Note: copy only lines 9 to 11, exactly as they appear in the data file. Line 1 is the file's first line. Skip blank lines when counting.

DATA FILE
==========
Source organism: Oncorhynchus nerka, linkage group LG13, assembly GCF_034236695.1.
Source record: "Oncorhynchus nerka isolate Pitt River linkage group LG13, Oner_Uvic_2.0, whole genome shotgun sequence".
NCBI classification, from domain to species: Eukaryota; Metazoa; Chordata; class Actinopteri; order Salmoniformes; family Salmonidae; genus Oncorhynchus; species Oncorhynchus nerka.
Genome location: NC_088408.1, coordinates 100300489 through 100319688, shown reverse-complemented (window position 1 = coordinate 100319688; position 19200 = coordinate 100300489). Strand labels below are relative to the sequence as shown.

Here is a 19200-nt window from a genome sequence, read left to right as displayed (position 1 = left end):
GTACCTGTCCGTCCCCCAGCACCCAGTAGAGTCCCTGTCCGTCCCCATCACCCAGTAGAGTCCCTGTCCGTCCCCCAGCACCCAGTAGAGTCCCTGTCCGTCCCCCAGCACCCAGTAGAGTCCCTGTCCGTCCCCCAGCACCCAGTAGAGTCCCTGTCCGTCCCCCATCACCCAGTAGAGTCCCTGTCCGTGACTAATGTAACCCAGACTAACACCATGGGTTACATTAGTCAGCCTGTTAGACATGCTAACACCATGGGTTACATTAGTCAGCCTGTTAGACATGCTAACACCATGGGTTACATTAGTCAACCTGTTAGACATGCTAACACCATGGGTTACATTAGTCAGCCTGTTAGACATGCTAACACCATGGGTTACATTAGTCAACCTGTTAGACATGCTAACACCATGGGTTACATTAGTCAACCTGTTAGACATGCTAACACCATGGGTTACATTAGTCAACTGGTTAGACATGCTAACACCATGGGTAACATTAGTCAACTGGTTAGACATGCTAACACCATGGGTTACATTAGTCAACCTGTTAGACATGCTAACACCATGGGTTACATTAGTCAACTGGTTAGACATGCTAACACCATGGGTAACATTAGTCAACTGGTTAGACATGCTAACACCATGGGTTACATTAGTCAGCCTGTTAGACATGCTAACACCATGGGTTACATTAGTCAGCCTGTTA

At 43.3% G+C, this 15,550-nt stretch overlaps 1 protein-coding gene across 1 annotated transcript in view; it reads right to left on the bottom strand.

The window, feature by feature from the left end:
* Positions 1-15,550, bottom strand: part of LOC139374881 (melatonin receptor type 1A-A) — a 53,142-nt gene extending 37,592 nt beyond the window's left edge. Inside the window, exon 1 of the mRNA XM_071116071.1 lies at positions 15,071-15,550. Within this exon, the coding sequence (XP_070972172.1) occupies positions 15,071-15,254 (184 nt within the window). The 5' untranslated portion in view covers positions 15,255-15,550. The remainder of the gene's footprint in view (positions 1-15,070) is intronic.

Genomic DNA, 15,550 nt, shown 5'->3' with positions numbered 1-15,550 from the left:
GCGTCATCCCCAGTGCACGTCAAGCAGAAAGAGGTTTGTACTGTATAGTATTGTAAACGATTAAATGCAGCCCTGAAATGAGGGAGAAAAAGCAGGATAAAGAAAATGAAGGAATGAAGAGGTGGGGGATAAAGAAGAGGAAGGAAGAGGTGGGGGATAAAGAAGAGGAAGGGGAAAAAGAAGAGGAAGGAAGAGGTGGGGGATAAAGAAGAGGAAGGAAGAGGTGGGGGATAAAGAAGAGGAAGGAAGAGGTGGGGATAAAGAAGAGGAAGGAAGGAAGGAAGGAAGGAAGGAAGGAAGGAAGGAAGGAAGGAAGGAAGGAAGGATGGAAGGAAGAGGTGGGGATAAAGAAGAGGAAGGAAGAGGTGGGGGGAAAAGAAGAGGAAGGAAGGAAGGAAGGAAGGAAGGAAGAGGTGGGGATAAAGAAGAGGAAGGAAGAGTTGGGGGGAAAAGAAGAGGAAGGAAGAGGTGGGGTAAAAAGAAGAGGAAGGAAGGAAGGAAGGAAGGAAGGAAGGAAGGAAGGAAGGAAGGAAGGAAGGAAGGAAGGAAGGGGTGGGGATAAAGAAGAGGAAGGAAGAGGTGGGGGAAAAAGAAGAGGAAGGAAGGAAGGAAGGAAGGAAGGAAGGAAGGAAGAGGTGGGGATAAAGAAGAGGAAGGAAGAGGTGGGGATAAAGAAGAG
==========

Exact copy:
* Positions 1-15,550, bottom strand: part of LOC139374881 (melatonin receptor type 1A-A) — a 53,142-nt gene extending 37,592 nt beyond the window's left edge. Inside the window, exon 1 of the mRNA XM_071116071.1 lies at positions 15,071-15,550. Within this exon, the coding sequence (XP_070972172.1) occupies positions 15,071-15,254 (184 nt within the window). The 5' untranslated portion in view covers positions 15,255-15,550. The remainder of the gene's footprint in view (positions 1-15,070) is intronic.

Genomic DNA, 15,550 nt, shown 5'->3' with positions numbered 1-15,550 from the left:
GCGTCATCCCCAGTGCACGTCAAGCAGAAAGAGGTTTGTACTGTATAGTATTGTAAACGATTAAATGCAGCCCTGAAATGAGGGAGAAAAAGCAGGATAAAGAAAATGAAGGAATGAAGAGGTGGGGGATAAAGAAGAGGAAGGAAGAGGTGGGGGATAAAGAAGAGGAAGGGGAAAAAGAAGAGGAAGGAAGAGGTGGGGGATAAAGAAGAGGAAGGAAGAGGTGGGGGATAAAGAAGAGGAAGGAAGAGGTGGGGATAAAGAAGAGGAAGGAAGGAAGGAAGGAAGGAAGGAAGGAAGGAAGGAAGGAAGGAAGGAAGGAAGGATGGAAGGAAGAGGTGGGGATAAAGAAGAGGAAGGAAGAGGTGGGGGGAAAAGAAGAGGAAGGAAGGAAGGAAGGAAGGAAGGAAGAGGTGGGGATAAAGAAGAGGAAGGAAGAGTTGGGGGGAAAAGAAGAGGAAGGAAGAGGTGGGGTAAAAAGAAGAGGAAGGAAGGAAGGAAGGAAGGAAGGAAGGAAGGAAGGAAGGAAGGAAGGAAGGAAGGAAGGAAGGGGTGGGGATAAAGAAGAGGAAGGAAGAGGTGGGGGAAAAAGAAGAGGAAGGAAGGAAGGAAGGAAGGAAGGAAGGAAGGAAGAGGTGGGGATAAAGAAGAGGAAGGAAGAGGTGGGGATAAAGAAGAG